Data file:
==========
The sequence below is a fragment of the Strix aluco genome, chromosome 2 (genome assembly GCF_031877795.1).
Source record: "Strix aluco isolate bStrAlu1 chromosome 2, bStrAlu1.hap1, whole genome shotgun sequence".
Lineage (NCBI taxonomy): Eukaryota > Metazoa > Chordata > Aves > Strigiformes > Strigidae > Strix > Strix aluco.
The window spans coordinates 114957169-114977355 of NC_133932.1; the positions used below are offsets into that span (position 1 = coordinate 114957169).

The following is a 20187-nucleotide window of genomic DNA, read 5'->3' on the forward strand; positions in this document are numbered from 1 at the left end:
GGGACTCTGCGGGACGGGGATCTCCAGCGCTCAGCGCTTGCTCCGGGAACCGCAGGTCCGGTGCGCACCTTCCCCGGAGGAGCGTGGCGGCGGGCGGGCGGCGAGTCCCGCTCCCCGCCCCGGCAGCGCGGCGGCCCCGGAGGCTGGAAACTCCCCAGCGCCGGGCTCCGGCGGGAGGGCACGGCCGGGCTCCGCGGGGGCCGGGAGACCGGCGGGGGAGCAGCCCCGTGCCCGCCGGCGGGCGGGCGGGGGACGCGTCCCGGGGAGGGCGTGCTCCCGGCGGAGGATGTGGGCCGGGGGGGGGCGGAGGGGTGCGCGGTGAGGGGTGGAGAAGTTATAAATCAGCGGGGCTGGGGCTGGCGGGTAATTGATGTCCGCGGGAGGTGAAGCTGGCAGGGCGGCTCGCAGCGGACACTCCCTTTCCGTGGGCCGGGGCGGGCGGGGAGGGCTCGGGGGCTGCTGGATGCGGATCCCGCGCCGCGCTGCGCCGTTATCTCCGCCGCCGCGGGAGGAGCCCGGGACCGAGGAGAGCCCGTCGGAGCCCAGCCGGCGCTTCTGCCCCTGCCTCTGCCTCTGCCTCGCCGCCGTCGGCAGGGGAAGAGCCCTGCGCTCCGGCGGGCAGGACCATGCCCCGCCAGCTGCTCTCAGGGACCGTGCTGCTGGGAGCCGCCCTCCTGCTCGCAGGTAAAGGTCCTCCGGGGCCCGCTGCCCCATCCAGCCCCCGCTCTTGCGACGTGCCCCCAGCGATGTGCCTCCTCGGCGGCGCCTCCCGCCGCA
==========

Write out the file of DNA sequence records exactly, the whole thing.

The sequence below is a fragment of the Strix aluco genome, chromosome 2 (genome assembly GCF_031877795.1).
Source record: "Strix aluco isolate bStrAlu1 chromosome 2, bStrAlu1.hap1, whole genome shotgun sequence".
Lineage (NCBI taxonomy): Eukaryota > Metazoa > Chordata > Aves > Strigiformes > Strigidae > Strix > Strix aluco.
The window spans coordinates 114957169-114977355 of NC_133932.1; the positions used below are offsets into that span (position 1 = coordinate 114957169).

The following is a 20187-nucleotide window of genomic DNA, read 5'->3' on the forward strand; positions in this document are numbered from 1 at the left end:
GGGACTCTGCGGGACGGGGATCTCCAGCGCTCAGCGCTTGCTCCGGGAACCGCAGGTCCGGTGCGCACCTTCCCCGGAGGAGCGTGGCGGCGGGCGGGCGGCGAGTCCCGCTCCCCGCCCCGGCAGCGCGGCGGCCCCGGAGGCTGGAAACTCCCCAGCGCCGGGCTCCGGCGGGAGGGCACGGCCGGGCTCCGCGGGGGCCGGGAGACCGGCGGGGGAGCAGCCCCGTGCCCGCCGGCGGGCGGGCGGGGGACGCGTCCCGGGGAGGGCGTGCTCCCGGCGGAGGATGTGGGCCGGGGGGGGGCGGAGGGGTGCGCGGTGAGGGGTGGAGAAGTTATAAATCAGCGGGGCTGGGGCTGGCGGGTAATTGATGTCCGCGGGAGGTGAAGCTGGCAGGGCGGCTCGCAGCGGACACTCCCTTTCCGTGGGCCGGGGCGGGCGGGGAGGGCTCGGGGGCTGCTGGATGCGGATCCCGCGCCGCGCTGCGCCGTTATCTCCGCCGCCGCGGGAGGAGCCCGGGACCGAGGAGAGCCCGTCGGAGCCCAGCCGGCGCTTCTGCCCCTGCCTCTGCCTCTGCCTCGCCGCCGTCGGCAGGGGAAGAGCCCTGCGCTCCGGCGGGCAGGACCATGCCCCGCCAGCTGCTCTCAGGGACCGTGCTGCTGGGAGCCGCCCTCCTGCTCGCAGGTAAAGGTCCTCCGGGGCCCGCTGCCCCATCCAGCCCCCGCTCTTGCGACGTGCCCCCAGCGATGTGCCTCCTCGGCGGCGCCTCCCGCCGCA